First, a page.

California in the 1930s was not representative of the entire United States. California only had a population of around two-and-a-half million at that time, compared to over 35,000,000 million now. It was an agricultural state. It produced fabulous crops of nearly everythinig, including fruits and nuts, but shipping was primitive. The majority of the American population lived east of the Mississippi. It was nearly impossible to ship food without having it decay en route to the big markets on the East Coast. Trains took at least three days to cross the U.S., and that was in good weather. Refrigerated freight cars were not at all common, and refrigeration built up the cost of food to Eastern consumers. Big 18-wheeler long-haul trucks did not exist. The highways were primitive in many states--just two-lane roads with a white stripe down the center, many in poor condition.
The American people were not nearly as well educated as they are today. They were not as well informed, either. Television did not exist until after World War II. And of course there were no computers, wifi, satellites, etc. Radio was mostly local. Movies were not informative. They were just escapist entertainment with no real content. Shirley Temple became the top star in the 1930s.
The men portrayed in Steinbeck's Of Mice and Men were ignorant and unskilled. Most had never been to high school, as can be deduced from the way they talk in Steinbeck’s novella. Some were illiterate or barely literate. Steinbeck includes a little scene in which one man shows another a pulp magazine to illustrate the level of their reading interests.
"'Dear Editor," Slim read slowly. "'I read your mag for six years and I think it is the best on the market. I like stories by Peter Rand. I think he is a whing-ding. Give us more like the Dark Rider. I don't write many letters. Just thought I would tell you I think your mag is the best dime's worth I ever spent.'"
These magazines get passed around and around and finally end up in Crooks' room after everybody else has read them and they are pretty much worn out.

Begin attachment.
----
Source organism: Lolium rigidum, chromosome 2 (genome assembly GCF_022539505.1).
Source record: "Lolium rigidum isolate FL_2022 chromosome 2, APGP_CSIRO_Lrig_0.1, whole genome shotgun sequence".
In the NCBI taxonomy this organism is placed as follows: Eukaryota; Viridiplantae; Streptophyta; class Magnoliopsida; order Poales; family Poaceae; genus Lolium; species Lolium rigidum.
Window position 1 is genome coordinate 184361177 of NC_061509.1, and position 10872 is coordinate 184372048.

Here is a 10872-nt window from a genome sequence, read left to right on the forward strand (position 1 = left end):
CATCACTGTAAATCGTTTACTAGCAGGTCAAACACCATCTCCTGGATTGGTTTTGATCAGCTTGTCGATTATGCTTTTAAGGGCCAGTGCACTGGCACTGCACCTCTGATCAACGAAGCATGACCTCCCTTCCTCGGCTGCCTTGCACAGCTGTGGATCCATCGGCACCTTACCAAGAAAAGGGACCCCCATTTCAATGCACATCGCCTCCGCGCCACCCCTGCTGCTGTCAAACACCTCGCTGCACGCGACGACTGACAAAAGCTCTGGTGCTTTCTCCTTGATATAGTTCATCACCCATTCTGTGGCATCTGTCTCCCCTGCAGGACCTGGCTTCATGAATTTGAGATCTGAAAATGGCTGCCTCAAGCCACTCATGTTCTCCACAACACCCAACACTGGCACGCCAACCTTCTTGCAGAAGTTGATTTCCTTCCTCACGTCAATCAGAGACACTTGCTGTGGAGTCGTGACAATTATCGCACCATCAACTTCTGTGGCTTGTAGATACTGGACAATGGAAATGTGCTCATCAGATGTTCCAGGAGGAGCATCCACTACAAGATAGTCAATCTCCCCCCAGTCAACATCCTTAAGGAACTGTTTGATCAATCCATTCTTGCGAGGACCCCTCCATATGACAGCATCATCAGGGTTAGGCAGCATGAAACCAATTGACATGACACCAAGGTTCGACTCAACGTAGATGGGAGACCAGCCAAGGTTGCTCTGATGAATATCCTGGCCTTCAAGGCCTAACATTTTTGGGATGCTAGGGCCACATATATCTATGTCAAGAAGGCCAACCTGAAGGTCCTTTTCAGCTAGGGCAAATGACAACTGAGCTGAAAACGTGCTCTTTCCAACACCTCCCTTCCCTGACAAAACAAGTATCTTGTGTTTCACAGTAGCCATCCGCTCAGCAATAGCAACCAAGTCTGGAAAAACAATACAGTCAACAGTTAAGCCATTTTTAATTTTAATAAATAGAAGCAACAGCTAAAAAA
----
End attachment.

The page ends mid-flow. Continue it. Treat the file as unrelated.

For men like those portrayed by Steinbeck, the Depression didn't make all that much difference. All they had to sell was their hard labor, whether they worked in the country or in the city. Most of the labor-saving machinery had not been invented. If a ditch had to be dug, it was dug by so-called pick-and-shovel workers. Some men used picks to loosen the dirt while others used shovels to shovel it out. There were no bulldozers, forklifts, backhoes, or any other such machines. It is noteworthy that the wagons in Of Mice and Men were pulled by huge teams of horses rather than by simple tractors. Those horses are all gone now.
World War II changed the lives of the farm laborers—especially of those who were white. They could get well-paying jobs in California in building ships, airplanes, and manufacturing munitions, among other things. Many of the younger men went into the military. This created a great labor shortage on the farms. The big ranchers were able to bring in Mexicans under various federal programs, and these migrants have done most of the farm work in California ever since, gradually moving into other jobs as they acquire knowkedge of English.
The Great Depression didn't make much difference for the kind of men Steinbeck portrayed in Of Mice and Men and shortly later in The Grapes of Wrath. World War II transformed California. The state has been booming ever since.
I believe that the socio-economic reality of the late 1920s manifests itself through the two central characters of the novel. Both George and Lennie are drifters who need to find work in the agricultural center of California. Their low wages and the difficulties of their lives are a result of the economic depression of the era. The dream of owning their own farm and living off of the "fat of the land" is Steinbeck's representation of the American Dream. Their inability to reach that dream has much to do with the difficulty for men in their position to scrape together enough money to realize their ambitions. Steinbeck illustrates this difficulty further by depicting the temptations that arise for migrant workers to spend their money on immediate pleasures. This conundrum of low income and desperate need for escape really highlights the lifestyle of the era.